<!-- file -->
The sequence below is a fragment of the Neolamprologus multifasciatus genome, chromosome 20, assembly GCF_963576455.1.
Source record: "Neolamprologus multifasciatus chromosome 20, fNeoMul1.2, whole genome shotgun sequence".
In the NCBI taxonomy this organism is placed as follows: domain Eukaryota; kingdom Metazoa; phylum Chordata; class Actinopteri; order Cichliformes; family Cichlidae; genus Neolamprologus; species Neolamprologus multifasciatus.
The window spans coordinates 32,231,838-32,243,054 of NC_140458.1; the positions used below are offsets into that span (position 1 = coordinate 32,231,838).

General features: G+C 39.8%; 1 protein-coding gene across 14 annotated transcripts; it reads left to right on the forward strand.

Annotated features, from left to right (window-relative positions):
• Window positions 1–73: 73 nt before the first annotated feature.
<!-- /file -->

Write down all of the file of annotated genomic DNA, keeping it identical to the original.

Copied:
The sequence below is a fragment of the Neolamprologus multifasciatus genome, chromosome 20, assembly GCF_963576455.1.
Source record: "Neolamprologus multifasciatus chromosome 20, fNeoMul1.2, whole genome shotgun sequence".
In the NCBI taxonomy this organism is placed as follows: domain Eukaryota; kingdom Metazoa; phylum Chordata; class Actinopteri; order Cichliformes; family Cichlidae; genus Neolamprologus; species Neolamprologus multifasciatus.
The window spans coordinates 32,231,838-32,243,054 of NC_140458.1; the positions used below are offsets into that span (position 1 = coordinate 32,231,838).

General features: G+C 39.8%; 1 protein-coding gene across 14 annotated transcripts; it reads left to right on the forward strand.

Annotated features, from left to right (window-relative positions):
• Window positions 1–73: 73 nt before the first annotated feature.